Like any large forum, college campuses can be dangerous places. Small cities unto themselves, they see thousands come, go, eat, drink, work and play. Unlike small cities, however, they are populated with 18- to 25-year-olds likely away from home for the first time. Trusting, eager to fit in and with the decision-making region of their brains not quite yet mature, these undergraduates unfortunately fall prey to a variety of crimes.
The most common crime on campuses today is "theft" according to Daniel Carter, senior vice president, Security On Campus, Inc. "The incidents are so high that there are no national numbers" Carter reportsthat bicycles and laptops remain the most popular items stolen, as they are often left unattended. More often than not, students don't gopublic with the incidents. "Campuses have initiated programs to label valuable items so they can be returned if recovered," says Carter. "It's all pretty low-tech and old fashioned."
While it may not seem so to the cash-strapped student who just lost a valuable item, theft is not deemed serious enough to be a reportable crime under The Clery Act. The more personal robbery and intrusive burglary, however, must be reported. The U.S. Department of Education's latest numbers from 2003 show that on-campus burglary at public,four-year institutions stands at 12,211 events. Robbery, under the same criteria, is at 730 reported events.
Fueled by Alcohol
"These crimes are no where near as prevalent as sexual assault andalcohol abuse," says Kimberly Pfaff, director of the Behavior Sciences Department of Business Controls, Inc., a professional corporate investigation and consulting firm."Alcohol-related arrests have increased in the last 15 years." Pfaff credits this upswing to campus and local police departments taking alcohol abuse more seriously.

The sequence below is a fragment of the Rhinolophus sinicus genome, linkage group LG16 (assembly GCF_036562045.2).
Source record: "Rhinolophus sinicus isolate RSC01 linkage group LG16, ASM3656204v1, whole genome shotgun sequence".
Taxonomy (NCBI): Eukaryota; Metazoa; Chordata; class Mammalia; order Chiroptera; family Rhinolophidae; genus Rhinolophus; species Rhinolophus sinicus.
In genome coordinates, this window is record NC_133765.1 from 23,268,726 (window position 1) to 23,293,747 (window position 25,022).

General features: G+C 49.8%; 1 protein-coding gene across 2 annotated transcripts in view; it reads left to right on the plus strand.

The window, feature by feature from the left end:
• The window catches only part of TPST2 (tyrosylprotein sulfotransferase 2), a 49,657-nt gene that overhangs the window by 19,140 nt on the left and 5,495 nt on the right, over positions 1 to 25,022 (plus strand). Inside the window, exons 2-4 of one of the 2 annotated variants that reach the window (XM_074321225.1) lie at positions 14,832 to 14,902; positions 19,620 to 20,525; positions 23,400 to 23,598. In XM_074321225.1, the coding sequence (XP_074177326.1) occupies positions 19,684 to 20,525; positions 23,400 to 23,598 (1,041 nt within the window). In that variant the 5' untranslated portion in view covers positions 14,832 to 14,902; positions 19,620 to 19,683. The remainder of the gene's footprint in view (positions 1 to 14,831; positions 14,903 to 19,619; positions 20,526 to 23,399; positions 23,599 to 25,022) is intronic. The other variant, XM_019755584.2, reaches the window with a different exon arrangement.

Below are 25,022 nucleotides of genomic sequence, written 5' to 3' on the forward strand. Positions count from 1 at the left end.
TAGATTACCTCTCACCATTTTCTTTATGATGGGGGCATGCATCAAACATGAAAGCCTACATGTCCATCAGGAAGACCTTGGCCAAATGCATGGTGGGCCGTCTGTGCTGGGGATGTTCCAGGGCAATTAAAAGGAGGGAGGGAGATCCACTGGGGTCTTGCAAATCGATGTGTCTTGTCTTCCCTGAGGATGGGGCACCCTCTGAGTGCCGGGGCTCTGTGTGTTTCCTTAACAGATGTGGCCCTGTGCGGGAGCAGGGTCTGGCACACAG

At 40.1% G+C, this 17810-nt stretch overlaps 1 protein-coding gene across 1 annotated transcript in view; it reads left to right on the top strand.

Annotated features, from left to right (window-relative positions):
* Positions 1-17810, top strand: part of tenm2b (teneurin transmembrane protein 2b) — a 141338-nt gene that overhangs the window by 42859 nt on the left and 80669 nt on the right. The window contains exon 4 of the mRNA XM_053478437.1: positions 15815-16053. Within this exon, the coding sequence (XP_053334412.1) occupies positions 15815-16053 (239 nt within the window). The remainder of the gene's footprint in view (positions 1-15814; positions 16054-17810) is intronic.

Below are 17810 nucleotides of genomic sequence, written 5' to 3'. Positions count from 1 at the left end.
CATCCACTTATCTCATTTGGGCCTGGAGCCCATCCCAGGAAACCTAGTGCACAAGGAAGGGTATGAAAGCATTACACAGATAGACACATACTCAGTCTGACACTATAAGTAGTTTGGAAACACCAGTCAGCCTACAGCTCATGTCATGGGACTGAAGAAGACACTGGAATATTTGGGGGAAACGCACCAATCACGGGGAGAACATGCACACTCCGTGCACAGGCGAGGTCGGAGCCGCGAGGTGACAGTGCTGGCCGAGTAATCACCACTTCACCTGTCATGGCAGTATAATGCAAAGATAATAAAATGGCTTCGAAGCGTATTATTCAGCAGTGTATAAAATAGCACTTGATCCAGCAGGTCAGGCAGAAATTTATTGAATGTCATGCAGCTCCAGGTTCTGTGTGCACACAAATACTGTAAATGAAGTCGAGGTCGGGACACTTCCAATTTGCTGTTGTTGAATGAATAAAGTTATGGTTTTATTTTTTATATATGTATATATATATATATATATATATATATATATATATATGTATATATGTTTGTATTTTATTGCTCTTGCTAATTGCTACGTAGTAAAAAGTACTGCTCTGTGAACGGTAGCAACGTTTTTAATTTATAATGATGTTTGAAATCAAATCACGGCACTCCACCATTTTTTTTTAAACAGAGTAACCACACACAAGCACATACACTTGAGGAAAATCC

She also notes the rise in eating disorders in young woman as a factor in alcohol abuse. "Women see beer as fattening so they choose hard liquor," Pfaff explains. "As a result, they are drinking an exorbitant number of shots." Often with disastrous results, as seen in 2004when Colorado saw two back-to-back, on-campus, alcohol-related deaths. In answer, the state passed a law that grants immunity to any underage drinkers who call 911 to help a friend.
To get a handle on the problem before the party runs out of control, Pfaff and Megan Rowland Levi, a behavioral sciences specialist at Business Controls, Inc., strongly suggest peer counseling. "Student-to-student mentorship is more effective than adult lecturing in this area," says Rowland Levi. "It becomes less about 'don't drink because it's bad' to 'this is what happens when you have three beers, this iswhat happens when you have 10.'"
And what happens is serious stuff. Along with alcohol poisoning come increases in crime, from vandalism to sexual assault. Sexual assault, in fact, remains a huge--and hugely underreported--reality of thecollege experience. "The Department of Justice says that up to one in four students are victims of a completed sexual assault during their undergraduate career" says Carter. "The DOJ also speculates that fewer than five percent of these crimes ever get reported."
Susan Marine, director of Harvard's Office of Sexual Assault Prevention and Response, agrees. "National studies suggest the disparity between experienced and reported events in the 90 percent range" she says. Reasons for not reporting include trauma, guilt, fear and an unwillingness to name names.